Boud. described above. Smith’s (1983) work. reframing or replacing existing assumptions. reflective observation. Brookfield (1994) writes that critical reflection is the ‘idea of the decade’ for educators looking to prove the uniqueness of adult learning. Learning is thereby defined as a holistic process of adaptation to the world. Kolb proposes a model of the underlying structure of experiential learning as a continual process of experience of and adaptation to the world. Many see reflection as the crucial element in Kolb’s cycle. rather than a starting-point. they need to be integrated into a creative synthesis. and having the clear gradually emerge from the unclear that concepts and ideas are formed and that learning happens. also underlies a great deal of contemporary ‘learning to learn’ practice. rather than as a series of outcomes. Dewey and Piaget. He suggests that four different learning styles are associated with the four different parts of this cycle. Keogh and Walker (1985) also see reflection as the part of Kolb’s cycle that is most important in turning experience into learning. but in encouraging the pondering of real issues and problems. as well as a process of creating knowledge as the learner interacts with the environment. This process is conceptualised as a cycle that requires the resolution of four conflicting modes of adaptation to the world: concrete experience. but the uniqueness of each individual’s experience means that different people have often acquired different distributions of the four learning styles. Kolb’s has been the name most closely associated with reflective and experiential learning. He makes the important point that the eventual logical form of the solution is the end of a process. He suggests that the way in which conflicts between these modes are resolved determines the level of learning that results and that. and full of false starts and wrong turnings. involving questioning. Drawing centrally on the work of Lewin. Therefore the fostering of reflective thought does not come in teaching logical form or structure. In more recent years. His ‘Experiential Learning: Experience as the Source of Learning and Development’ (1984) is framed as a ‘systematic statement’ of the theory of adult learning and its applications to education. This volume brings together articles that address the role of reflection in learning in different ways. and particularly the idea of different learning styles. making connections. It is through this process of thinking. for higher levels of learning. ‘messy’. ‘Learning is the process whereby knowledge is created through the transformation of experience. Ideally the learner would draw on different styles at different moments in the cycle.Models of adult learning: a literature review 27 presented as a recipe or algorithm to be followed slavishly.’ (Kolb 1984) Kolb’s well-known theory of learning styles comes out of this idea of a four-stage cycle. Kolb’s work. work and adult development. The logical product can neither be predicted nor attained without engaging in the messiness of the process. taking alternative perspectives on ideas that were previously taken for granted. claims that: A growing body of research now emerges that leaves little doubt that there is a sound . and potentially coming to recognise the hegemonic aspects of dominant cultural values. He describes the process of reflective thinking as dynamic. abstract conceptualisation and active experimentation. and reviewing other contributions to the field. within a framework that stresses the need to take time out for active reflection so that learning can come out of experience. They take evidence from developmental psychology to claim that it is only adults who are capable of this type of thinking.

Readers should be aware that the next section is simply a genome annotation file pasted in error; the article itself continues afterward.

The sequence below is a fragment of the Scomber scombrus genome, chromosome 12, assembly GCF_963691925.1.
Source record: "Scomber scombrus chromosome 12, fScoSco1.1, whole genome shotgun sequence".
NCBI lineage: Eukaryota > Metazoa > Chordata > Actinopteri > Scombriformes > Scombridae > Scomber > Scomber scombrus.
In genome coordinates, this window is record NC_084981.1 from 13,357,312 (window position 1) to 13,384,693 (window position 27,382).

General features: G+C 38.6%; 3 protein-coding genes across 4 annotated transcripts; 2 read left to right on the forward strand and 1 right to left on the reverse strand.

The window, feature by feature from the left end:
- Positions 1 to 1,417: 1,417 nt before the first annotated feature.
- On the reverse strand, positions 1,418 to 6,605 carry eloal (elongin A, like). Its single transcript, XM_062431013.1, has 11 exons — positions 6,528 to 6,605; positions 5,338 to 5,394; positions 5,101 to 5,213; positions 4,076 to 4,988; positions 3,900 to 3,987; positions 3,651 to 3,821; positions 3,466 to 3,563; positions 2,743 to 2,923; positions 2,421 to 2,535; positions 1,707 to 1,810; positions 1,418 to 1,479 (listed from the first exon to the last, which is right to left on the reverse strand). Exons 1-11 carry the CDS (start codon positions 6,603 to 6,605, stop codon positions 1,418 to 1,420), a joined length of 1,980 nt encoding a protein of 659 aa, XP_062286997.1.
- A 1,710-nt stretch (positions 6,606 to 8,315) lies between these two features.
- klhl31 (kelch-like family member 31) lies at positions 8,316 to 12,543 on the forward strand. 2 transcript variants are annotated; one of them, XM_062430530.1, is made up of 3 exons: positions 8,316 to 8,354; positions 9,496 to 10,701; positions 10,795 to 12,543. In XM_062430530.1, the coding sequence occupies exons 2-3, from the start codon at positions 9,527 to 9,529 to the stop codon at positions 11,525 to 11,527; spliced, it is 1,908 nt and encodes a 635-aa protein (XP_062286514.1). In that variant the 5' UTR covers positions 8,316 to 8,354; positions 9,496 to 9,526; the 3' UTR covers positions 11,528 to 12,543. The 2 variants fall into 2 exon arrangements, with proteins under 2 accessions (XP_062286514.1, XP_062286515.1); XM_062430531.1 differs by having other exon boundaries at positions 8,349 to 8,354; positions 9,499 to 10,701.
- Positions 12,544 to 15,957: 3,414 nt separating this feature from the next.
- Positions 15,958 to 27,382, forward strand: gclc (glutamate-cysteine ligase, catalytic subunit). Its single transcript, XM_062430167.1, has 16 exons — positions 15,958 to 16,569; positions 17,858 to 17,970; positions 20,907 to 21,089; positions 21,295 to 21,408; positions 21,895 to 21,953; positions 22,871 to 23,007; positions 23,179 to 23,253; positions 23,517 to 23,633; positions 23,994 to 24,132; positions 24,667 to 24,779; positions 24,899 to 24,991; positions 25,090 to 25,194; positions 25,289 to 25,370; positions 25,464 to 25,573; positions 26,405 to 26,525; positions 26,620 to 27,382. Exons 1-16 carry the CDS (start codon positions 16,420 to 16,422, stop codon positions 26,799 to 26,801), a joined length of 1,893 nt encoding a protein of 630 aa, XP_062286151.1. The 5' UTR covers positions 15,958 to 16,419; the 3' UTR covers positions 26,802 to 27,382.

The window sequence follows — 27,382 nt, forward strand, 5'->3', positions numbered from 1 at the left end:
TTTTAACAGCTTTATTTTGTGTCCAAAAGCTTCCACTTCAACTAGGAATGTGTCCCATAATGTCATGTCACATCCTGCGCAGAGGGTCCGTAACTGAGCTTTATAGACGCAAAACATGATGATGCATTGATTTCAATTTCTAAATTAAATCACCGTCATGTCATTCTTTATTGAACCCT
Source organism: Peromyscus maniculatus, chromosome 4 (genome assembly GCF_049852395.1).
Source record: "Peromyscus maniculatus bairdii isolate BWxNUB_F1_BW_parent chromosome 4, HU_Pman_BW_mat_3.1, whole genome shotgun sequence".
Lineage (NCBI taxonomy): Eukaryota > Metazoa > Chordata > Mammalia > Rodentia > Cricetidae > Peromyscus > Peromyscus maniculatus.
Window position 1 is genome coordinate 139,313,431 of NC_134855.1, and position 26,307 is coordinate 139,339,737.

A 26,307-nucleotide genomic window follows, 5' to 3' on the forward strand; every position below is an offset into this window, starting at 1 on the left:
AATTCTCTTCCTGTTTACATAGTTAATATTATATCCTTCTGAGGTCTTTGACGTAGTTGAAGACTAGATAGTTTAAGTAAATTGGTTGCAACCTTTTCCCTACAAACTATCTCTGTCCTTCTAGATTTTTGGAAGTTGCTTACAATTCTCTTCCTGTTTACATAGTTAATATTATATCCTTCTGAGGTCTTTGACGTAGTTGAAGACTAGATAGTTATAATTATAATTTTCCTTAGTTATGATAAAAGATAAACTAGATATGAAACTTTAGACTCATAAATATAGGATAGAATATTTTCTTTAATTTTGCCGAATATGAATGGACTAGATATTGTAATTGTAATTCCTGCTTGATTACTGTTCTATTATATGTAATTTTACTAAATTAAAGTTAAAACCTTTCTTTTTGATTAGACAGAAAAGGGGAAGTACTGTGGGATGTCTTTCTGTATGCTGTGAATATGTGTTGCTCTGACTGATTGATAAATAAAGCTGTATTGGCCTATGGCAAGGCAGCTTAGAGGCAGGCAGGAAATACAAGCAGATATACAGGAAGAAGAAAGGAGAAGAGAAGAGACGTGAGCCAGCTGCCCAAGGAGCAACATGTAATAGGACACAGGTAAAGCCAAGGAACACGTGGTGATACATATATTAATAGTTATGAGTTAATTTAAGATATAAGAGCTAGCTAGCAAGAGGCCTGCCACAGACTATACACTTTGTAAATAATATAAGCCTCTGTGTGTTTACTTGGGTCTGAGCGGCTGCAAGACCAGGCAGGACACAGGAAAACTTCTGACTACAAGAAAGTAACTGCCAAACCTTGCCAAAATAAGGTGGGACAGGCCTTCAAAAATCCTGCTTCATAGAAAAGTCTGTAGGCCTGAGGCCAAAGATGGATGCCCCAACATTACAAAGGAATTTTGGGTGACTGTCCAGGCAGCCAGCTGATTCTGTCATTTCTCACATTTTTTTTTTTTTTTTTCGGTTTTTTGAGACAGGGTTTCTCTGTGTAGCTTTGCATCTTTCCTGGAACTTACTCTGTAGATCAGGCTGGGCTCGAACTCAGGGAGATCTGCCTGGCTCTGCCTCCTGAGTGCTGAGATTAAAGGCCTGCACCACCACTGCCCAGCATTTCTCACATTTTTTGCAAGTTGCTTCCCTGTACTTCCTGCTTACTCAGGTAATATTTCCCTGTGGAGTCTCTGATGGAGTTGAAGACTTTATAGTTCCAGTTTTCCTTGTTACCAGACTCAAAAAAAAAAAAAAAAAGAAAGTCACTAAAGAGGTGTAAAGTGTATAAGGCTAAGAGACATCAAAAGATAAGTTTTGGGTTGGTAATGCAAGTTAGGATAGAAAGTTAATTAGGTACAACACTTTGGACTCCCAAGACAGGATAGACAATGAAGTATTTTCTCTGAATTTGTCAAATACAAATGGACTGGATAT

rather than seeing a simple correlation between experience and learning. showing how the subtleties of Dewey’s philosophical approach (which insists. in ways that sometimes make it appear that a learning style is an essential or fixed trait. this process involves a variety of different types of thinking and modes of adaptation to the world. A vast number of different resources and instruments now exist to help people diagnose their own or their students’ learning style and then to provide teaching to match this. depending on their particular biography and the particular experiences that they undergo. This suggests that if there are many different types of learning. Smith. R. far from favouring one particular style. much of the work around the concept of learning styles over-simplifies Kolb’s analysis. whose model of adult learning in social context is based on the idea that learning becomes possible whenever there is a disjuncture between biography and experience. The real strength of Jarvis’ model is that it allows for the fact that it is the interaction between individuals’ experience and biography that makes learning possible. a person must be seen as being intrinsically a person-in-society. He therefore claims that selfdevelopment is not necessarily the highest end-product of education. p. Therefore.28 Research Report basis for taking seriously what has come to be called learning style – and that style represents a viable component of the whole learning how to learn concept. However. While the idea of identifying different students’ preferred learning styles has become influential in adult education. he develops a model of learning according to which there are nine potential responses to this disjuncture: three non-learning responses. as explained above. (1983). Some have argued that Kolb’s own neat four-part distinction is itself based on an oversimplified model of experience. Also. The work of Dewey and Kolb highlights the central importance to reflective and experiential learning of finding solutions to real-world problems. then the experience that occurs is more likely to result in meaninglessness than in meaning construction. If our aim is for the . Others who have developed ideas around reflective and experiential learning include Jarvis (1987). on the impossibility of a simple algorithmic approach to reflection) are lost in this four-part model. 24. for Kolb and Dewey it is the integration of multiple learning styles or ways of thinking in an ongoing process that is most important. and three reflective learning responses. no single set of principles for adult learning is likely to cover them all. Miettinen (2000) compares Kolb’s analysis of experience to Dewey’s. would develop a balance between all four stages in the cycle. three non-reflective responses. If the disjuncture between biography and experience is either too small or too great. Learning How to Learn: Applied Learning Theory for Adults. In both of these models. On the basis of interviews and discussions held at a series of workshops with adult educators. Kolb’s idea is rather that the development of each learning style comes in a process of dialectical adaptation to experience. The ’ideal learner’. the idea of identifying one’s own or one’s students’ learning style and then teaching to this should not be taken up uncritically. whose mind and self are themselves socially constructed through this ongoing learning process. given that meaning comes from an interaction between the person and society. and educators need to try to understand the complexities of learners’ biographies. Thus experience can serve both as a spur and as a barrier to learning. This interaction will vary from person to person. M. and therefore would master all four learning styles as appropriate.